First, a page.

Theses are the fabulous (mostly New York) locations of Netflix’s Halston limited series.Read More →
Times Square was named after New York Times after the headquarter to the Times Building in 1904.
New York runs on Eastern Standard Time (EST.) NYC is 3 hours ahead of Los Angeles, 1 hours ahead of Chicago, 5 hours behind London, and 12 hours behind Hong Kong.
The United States offers a Visa Waiver Program (ESTA) that allows visitors from certain countries to stay for up to 90-days. Click here to apply for the ESTA Visa. The process takes 10 minutes and is a good option for those seeking to work or study in the U.S.
For tourism, all countries are allowed entry into the United States except for the following:
- North Korea
For visits that are less than 90-days, there are options for leisure and work.
The B-1 Business Visa is specifically for coming to the States for meetings and/or conferences that are not for immediate employment in the U.S for a U.S company.
The B-S Tourism Visa is for leisure tourism for a stay of less than 90-days.
The DS-160 form must be completed to apply for these visas, and an interview with the U.S Embassy or consulate must be done. After the documents are submitted, and the interview is reviewed, the embassy or consulate will notify the submitter of whether or not their visa was accepted.
Non-U.S. citizen, non-U.S. immigrants must show proof of being fully vaccinated before boarding a flight to the U.S.
There are three major airports:
- John F Kennedy International Airport, located in Queens, NY.
- Laguardia International Airport, located in Queens, NY.
- Newark International Airport, located in Newark, NJ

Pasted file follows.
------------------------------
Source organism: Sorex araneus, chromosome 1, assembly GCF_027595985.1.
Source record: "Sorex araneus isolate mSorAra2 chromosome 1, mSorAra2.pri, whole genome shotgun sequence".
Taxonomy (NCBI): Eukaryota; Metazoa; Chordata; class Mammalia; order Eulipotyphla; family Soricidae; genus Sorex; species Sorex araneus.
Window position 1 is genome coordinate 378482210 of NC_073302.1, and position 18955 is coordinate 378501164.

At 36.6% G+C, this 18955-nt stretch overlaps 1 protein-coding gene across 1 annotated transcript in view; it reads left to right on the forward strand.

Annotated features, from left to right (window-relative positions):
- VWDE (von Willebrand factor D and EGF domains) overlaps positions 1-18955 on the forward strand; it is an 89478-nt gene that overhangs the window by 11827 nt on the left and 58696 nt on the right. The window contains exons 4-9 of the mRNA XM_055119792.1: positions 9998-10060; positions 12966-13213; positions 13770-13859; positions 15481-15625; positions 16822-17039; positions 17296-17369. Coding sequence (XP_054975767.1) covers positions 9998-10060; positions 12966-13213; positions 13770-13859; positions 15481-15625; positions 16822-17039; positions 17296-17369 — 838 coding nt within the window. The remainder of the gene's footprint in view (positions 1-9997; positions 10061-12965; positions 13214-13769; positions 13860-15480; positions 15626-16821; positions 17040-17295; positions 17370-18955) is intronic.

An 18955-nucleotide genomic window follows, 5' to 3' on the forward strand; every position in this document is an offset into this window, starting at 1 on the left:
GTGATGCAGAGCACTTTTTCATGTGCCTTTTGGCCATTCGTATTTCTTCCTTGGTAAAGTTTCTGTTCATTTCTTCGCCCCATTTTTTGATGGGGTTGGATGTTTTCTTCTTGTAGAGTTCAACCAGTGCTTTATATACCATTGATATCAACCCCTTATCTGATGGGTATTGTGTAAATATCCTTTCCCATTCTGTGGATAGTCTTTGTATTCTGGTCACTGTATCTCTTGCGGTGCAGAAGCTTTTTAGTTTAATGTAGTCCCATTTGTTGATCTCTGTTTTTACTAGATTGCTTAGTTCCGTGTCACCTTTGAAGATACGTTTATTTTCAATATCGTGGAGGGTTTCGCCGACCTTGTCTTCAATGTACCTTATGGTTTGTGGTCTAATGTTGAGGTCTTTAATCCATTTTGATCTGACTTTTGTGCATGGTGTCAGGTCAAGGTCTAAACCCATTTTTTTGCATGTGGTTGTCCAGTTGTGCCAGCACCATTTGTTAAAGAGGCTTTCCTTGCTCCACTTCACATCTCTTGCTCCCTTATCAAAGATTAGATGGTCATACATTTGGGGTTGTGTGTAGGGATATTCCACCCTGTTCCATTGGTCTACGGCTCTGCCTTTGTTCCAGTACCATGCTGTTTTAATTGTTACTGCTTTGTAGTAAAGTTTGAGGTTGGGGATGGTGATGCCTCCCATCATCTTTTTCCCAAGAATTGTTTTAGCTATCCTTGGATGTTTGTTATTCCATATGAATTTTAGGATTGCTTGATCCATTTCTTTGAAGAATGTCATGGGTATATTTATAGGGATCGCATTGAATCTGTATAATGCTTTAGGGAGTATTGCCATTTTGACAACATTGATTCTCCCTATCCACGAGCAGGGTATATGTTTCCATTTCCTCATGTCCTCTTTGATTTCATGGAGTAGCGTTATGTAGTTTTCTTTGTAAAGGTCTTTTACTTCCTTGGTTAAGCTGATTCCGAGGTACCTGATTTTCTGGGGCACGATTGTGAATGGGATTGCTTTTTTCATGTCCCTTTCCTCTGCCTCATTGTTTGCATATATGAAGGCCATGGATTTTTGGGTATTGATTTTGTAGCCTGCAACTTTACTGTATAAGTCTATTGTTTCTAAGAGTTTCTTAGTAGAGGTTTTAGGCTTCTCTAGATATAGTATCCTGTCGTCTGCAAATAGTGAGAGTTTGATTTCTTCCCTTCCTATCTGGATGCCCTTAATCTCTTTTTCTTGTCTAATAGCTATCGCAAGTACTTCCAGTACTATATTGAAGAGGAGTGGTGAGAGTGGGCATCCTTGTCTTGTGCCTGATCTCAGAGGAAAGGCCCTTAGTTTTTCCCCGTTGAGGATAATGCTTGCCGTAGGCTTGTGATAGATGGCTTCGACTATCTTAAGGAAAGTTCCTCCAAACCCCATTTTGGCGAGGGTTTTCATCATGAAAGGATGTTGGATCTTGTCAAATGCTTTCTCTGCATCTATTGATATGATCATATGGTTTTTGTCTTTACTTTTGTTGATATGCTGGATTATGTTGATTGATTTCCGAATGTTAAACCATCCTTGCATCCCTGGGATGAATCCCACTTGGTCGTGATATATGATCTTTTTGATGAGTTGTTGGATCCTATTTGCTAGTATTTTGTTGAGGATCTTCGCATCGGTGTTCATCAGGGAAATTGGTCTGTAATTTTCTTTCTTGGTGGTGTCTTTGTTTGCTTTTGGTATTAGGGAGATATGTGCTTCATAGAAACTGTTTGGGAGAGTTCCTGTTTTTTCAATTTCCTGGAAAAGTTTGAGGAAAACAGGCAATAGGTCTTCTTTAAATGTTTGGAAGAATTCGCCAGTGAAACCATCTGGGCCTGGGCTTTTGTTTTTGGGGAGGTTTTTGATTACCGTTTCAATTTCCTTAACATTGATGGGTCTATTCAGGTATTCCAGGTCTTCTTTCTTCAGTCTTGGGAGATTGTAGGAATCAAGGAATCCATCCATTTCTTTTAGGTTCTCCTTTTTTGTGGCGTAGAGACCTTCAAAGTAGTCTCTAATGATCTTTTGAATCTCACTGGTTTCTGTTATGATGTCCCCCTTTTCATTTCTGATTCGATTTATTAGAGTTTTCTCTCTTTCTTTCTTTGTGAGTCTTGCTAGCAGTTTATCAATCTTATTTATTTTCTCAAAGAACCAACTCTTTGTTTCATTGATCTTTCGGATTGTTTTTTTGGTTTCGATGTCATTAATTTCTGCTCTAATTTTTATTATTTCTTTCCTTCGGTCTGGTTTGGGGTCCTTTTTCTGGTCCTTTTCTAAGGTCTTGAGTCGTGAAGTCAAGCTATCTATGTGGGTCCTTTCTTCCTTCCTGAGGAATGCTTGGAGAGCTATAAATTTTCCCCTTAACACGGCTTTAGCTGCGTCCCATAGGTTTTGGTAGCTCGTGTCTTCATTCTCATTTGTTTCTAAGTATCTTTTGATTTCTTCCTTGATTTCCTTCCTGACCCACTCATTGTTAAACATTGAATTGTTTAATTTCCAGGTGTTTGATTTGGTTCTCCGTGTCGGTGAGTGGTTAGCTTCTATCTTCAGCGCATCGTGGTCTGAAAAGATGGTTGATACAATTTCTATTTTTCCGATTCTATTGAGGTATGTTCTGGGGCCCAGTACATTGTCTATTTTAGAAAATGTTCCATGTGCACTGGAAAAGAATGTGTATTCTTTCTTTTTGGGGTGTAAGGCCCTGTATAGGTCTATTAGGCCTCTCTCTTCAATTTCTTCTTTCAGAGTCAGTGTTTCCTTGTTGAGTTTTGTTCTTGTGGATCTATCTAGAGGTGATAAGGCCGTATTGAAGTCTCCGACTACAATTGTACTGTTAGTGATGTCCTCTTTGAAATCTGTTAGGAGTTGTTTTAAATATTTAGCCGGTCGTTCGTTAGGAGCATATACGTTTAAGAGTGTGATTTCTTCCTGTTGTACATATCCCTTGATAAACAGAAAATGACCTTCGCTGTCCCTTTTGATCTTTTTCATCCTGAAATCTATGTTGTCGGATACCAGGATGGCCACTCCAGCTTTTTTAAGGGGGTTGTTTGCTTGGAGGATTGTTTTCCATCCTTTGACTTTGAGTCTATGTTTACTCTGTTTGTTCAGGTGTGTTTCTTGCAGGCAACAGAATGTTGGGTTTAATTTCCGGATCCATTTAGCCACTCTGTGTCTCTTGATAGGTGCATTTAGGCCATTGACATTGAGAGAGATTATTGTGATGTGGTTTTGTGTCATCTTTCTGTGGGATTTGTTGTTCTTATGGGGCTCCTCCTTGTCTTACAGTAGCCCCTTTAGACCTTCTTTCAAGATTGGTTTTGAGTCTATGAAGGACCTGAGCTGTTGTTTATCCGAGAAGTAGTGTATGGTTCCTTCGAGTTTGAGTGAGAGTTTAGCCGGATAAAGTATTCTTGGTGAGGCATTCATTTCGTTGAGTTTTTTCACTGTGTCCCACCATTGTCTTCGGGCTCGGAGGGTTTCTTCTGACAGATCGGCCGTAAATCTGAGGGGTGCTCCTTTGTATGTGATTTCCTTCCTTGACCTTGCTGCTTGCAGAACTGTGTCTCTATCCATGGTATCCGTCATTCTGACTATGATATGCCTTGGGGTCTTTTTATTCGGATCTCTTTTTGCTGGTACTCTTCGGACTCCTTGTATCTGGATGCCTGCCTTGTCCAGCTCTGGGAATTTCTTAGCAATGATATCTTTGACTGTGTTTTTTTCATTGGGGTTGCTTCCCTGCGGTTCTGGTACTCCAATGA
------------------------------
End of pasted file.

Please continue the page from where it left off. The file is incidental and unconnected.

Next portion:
To get from the airport to the metro, JFK airport offers an AirTrain, which allows riders a smooth passage from the airport to Jamaica Station. From there, you can choose to ride the Metro to Penn Station and/or transfer to another subway line to arrive at your destination. Penn Station offers transfers to the A, C, or E subway line. Subway entry costs $2.75 per person, however, children 44 inches (3’6”) and under ride for free when accompanied by a fare-paying adult.
For travelers who do not want to brace the NYC subway system just yet, taxi and Uber options are available at the lower level pick-up area after baggage claim.
Just like JFK, Laguardia Airport offers Uber and taxi pick-up area after baggage claim.
Shuttles from Laguardia can be called via the Ground Transportation desk, but keep in mind that you will be traveling with other passengers.
Laguardia Airport has direct access to the Q70 (limited service) MTA bus. The bus fare is $2.75 per person and will take you to the Jackson Heights – Roosevelt Ave Subway station. From there, take either E, M, F, R, or 7 trains to get to either Manhattan or Brooklyn.
Newark Airport has its own AirTrain rail line that allows passengers access to the Newark Airport transit system, leading to the NJ transit system. You can take the NJ transit system all the way to Penn Station and follow the A, C or E subway lines to your destination. Tickets for the NJ transit system are $15.25, for riders 12 and over tickets are $3.50; for those under 11 and free for children 4 and under.
The New York City Subway system is the mecca of all travel when touring NYC. The MTA (Metropolitan Transportation Authority) is affiliated with keeping the subway and the bus systems in operation. To ride any public transportation in NYC, you’d first need to purchase a Metrocard. I recommend buying a 7-day unlimited Metrocard for $33. The price for one swipe entry to the subway is $2.75 per person, and the 7-day unlimited MetroCard is a money and time saver.
Click here to see public transportation pricing and other Metro Card options.
The Subway System in NYC is the seventh most busy-subway system in the world. Specific lines for the subway all lead to locations in Manhattan as well as 4 other boroughs (except Staten Island.)
Click here to see all of the subway lines as well as information about each.
New York City is safe for solo traveling if you keep your wits about you. Remember to be cautious about your surroundings and realize when someone is trying to scam you, especially in dense tourist locations.
Be cautious about your drinks at bars, try not to “flash” your money around, and do not engage in other people’s business. You will be fine traveling in New York City!